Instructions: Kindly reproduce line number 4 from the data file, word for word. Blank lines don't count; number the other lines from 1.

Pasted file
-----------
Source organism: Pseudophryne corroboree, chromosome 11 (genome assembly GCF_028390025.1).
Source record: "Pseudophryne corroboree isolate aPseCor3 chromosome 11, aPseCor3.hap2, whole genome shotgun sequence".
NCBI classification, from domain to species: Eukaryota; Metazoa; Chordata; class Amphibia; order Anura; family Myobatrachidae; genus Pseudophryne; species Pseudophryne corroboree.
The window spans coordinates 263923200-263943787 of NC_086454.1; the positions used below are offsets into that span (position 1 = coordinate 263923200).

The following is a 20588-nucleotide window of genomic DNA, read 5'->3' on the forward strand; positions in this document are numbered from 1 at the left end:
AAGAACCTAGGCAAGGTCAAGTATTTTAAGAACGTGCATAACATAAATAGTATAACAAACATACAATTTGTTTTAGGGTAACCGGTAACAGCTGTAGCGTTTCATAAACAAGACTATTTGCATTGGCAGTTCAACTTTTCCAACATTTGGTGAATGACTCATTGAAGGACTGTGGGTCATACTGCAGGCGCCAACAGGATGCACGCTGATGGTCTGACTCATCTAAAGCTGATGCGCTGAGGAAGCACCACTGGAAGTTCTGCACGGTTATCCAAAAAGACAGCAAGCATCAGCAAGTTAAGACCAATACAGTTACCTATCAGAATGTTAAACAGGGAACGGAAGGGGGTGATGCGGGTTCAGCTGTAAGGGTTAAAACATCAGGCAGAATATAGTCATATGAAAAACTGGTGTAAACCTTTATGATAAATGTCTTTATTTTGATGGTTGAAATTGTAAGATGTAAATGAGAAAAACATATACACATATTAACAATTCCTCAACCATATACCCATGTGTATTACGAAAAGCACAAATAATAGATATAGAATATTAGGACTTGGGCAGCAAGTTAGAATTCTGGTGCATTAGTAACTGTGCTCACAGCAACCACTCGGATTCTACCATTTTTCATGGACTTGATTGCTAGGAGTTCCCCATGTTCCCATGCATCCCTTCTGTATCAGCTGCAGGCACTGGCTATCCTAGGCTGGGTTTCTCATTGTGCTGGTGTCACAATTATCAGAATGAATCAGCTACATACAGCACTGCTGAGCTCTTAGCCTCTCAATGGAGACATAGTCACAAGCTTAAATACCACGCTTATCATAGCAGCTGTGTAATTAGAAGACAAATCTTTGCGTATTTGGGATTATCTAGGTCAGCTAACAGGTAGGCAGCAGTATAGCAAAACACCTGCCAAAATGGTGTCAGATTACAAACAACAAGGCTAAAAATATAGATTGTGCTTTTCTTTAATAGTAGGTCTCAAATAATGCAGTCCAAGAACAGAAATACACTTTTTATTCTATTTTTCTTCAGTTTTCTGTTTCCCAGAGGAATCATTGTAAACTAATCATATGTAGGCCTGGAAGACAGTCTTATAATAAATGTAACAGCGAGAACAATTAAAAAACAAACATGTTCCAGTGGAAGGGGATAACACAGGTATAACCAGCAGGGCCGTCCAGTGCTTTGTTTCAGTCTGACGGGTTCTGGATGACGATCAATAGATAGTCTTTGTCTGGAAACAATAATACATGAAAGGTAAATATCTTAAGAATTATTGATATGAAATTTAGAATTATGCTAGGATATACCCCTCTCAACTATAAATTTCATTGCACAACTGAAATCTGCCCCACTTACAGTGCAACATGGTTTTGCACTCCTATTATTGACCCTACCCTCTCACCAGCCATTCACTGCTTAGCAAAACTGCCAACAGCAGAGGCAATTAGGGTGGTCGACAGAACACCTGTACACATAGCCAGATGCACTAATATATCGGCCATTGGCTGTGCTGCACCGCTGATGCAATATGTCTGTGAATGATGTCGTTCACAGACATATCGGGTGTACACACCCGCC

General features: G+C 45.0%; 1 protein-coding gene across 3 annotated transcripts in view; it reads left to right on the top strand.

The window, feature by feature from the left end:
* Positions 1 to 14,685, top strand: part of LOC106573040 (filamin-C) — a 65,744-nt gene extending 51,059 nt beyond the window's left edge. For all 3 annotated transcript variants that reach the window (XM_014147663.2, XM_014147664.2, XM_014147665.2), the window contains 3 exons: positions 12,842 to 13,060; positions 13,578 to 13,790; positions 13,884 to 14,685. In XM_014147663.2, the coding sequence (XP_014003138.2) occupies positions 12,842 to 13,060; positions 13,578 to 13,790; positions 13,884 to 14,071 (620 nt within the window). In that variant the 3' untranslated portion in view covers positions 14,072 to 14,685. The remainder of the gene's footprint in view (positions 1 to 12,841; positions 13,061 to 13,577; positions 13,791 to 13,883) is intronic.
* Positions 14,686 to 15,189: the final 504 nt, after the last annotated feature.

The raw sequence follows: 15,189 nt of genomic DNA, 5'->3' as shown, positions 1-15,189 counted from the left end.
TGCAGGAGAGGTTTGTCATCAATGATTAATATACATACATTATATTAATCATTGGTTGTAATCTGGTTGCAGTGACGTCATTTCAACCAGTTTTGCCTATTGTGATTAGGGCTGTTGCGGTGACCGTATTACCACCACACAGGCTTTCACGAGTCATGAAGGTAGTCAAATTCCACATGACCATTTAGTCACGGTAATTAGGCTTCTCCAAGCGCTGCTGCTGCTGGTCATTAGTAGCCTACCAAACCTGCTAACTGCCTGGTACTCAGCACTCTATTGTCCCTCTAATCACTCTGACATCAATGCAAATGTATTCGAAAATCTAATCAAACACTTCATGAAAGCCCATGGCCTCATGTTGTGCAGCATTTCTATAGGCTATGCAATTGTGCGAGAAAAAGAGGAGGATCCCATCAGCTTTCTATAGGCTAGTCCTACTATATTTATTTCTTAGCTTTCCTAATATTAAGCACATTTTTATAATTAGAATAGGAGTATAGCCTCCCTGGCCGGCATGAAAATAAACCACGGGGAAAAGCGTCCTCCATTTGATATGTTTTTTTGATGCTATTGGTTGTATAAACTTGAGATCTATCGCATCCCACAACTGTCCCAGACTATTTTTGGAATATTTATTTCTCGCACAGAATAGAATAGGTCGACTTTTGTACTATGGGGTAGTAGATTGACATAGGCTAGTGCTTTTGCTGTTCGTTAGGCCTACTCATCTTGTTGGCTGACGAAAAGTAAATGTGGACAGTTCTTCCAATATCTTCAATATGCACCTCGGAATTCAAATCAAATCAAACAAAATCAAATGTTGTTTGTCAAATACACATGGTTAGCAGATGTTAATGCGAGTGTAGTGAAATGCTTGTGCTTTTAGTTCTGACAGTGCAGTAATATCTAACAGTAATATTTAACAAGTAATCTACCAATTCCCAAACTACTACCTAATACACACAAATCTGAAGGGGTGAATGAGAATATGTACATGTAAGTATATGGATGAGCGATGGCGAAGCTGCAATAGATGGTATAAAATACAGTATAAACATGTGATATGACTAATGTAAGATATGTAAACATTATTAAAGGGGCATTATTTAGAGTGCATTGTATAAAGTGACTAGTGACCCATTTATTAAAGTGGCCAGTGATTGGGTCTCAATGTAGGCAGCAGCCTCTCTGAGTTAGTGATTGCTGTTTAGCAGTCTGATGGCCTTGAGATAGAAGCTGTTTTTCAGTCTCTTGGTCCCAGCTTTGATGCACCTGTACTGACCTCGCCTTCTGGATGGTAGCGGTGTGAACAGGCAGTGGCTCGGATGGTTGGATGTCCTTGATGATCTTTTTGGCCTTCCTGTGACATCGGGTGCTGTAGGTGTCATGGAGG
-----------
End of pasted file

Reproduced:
The window spans coordinates 263923200-263943787 of NC_086454.1; the positions used below are offsets into that span (position 1 = coordinate 263923200).